Figure 4b shows a broad photoluminescence (PL) signal peaked at 1,230 nm from the 3.6% Ge/InAlAs nanocomposite at room temperature. In contrast, a Ge/InAlAs metastable alloy that contains the same 3.6% Ge has no PL response in this wavelength range, indicating that the 1.0 eV PL peak is from the phase-separated Ge nanostructures; the bulk bandgap of InAlAs is 1.53 eV. The theoretically calculated direct bandgap of 3.75% biaxial tensile-strained Ge is 0.49 eV from Gamma (Γ) to heavy-hole (HH) and 0.12 eV from Γ to light-hole (LH)17. In our surface-emission configuration, only Γ–HH emission can be collected, because the light emitted from Γ–LH recombination propagates in the in-plane direction5. The large blue-shift from 0.49 to 1.0 eV likely results from strong quantum confinement effects and unintentional doping, while the high full-width at half-maximum indicates inhomogeneous broadening. However, the possible role of the non-uniform strain state of the nanostructures along with the different stoichiometry at the interfaces between Ge and InAlAs also needs to be investigated31.

We also performed temperature-dependent PL and low-temperature (T=77 K) excitation-dependent PL on the 3.6% Ge/InAlAs nanocomposite (Supplementary Fig. 12 and Supplementary Note 4). The integrated PL intensity increases and the PL peak blue-shifts as the temperature decreases, which is consistent with direct bandgap radiative recombination3,32. Excitation-dependent PL revealed that the PL intensities vary linearly with the excitation density. The inset of Fig. 4b shows that annealing up to 600 °C can improve the PL intensity by 2 × , which may result from a reduced density of point defects in and around the Ge nanostructures33. Further study of optical properties such as time-resolved PL31 and photoacoustic spectroscopy34 will be necessary to confirm the band structure of the highly tensile-strained Ge/InAlAs nanocomposite.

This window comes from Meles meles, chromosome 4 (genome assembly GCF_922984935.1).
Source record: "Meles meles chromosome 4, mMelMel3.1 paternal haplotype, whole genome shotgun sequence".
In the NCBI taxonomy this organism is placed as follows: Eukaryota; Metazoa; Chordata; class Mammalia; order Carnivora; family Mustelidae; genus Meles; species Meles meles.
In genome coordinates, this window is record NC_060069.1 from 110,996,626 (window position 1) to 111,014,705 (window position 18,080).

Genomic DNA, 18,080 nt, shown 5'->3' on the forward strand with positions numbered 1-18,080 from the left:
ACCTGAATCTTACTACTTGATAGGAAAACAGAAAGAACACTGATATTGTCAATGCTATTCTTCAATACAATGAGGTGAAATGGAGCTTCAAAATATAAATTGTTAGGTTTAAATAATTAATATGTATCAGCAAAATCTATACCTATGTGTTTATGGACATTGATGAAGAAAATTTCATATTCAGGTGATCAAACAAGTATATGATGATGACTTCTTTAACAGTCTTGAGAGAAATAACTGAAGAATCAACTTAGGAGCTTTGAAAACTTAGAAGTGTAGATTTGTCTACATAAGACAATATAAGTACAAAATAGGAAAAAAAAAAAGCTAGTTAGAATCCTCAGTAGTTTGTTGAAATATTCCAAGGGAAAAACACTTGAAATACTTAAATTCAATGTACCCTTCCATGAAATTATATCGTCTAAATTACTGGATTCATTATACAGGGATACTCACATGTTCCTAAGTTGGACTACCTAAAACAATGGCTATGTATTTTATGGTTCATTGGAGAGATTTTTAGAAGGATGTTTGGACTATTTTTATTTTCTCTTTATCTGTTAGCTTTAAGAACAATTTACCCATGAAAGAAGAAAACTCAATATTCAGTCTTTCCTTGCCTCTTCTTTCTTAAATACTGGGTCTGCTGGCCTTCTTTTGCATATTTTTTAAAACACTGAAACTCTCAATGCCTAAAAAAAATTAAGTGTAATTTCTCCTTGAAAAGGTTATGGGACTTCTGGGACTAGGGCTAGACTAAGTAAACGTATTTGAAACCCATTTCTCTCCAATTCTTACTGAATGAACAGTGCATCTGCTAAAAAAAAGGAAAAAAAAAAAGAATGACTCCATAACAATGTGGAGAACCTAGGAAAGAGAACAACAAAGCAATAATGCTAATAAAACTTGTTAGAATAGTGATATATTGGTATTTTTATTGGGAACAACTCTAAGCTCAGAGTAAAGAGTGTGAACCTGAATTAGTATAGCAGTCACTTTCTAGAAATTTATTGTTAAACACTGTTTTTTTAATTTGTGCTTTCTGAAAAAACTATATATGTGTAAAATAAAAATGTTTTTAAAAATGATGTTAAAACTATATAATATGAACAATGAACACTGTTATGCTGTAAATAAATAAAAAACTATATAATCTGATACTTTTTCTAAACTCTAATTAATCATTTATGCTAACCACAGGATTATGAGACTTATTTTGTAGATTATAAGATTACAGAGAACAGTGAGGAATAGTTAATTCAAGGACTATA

We grew and fabricated light-emitting diodes (LEDs) using a Ge/InAlAs nanocomposite active region to investigate its potential for device applications. The I–V curve in Fig. 4c shows that both the nanocomposite and control device act as well-behaved diodes with good rectification and low leakage current, showing that the Ge nanostructures do not serve as significant shunt paths. Extracted ideality factors for the Ge/InAlAs nanocomposite LEDs and InAlAs diodes were 2 due to a mixture of recombination in the depletion and quasi-neutral regions. The inset of Fig. 4c shows an electroluminescence (EL) peak at λ=1,170 nm at room temperature, about 50 meV blue-shifted from the PL emission peak. The integrated EL intensity increases approximately linearly as the current density increases from 22 to 46 A cm−2. These initial device results demonstrate the possibility of integrating highly tensile-strained Ge/InAlAs nanocomposites into p–n junction devices such as light emitters and detectors.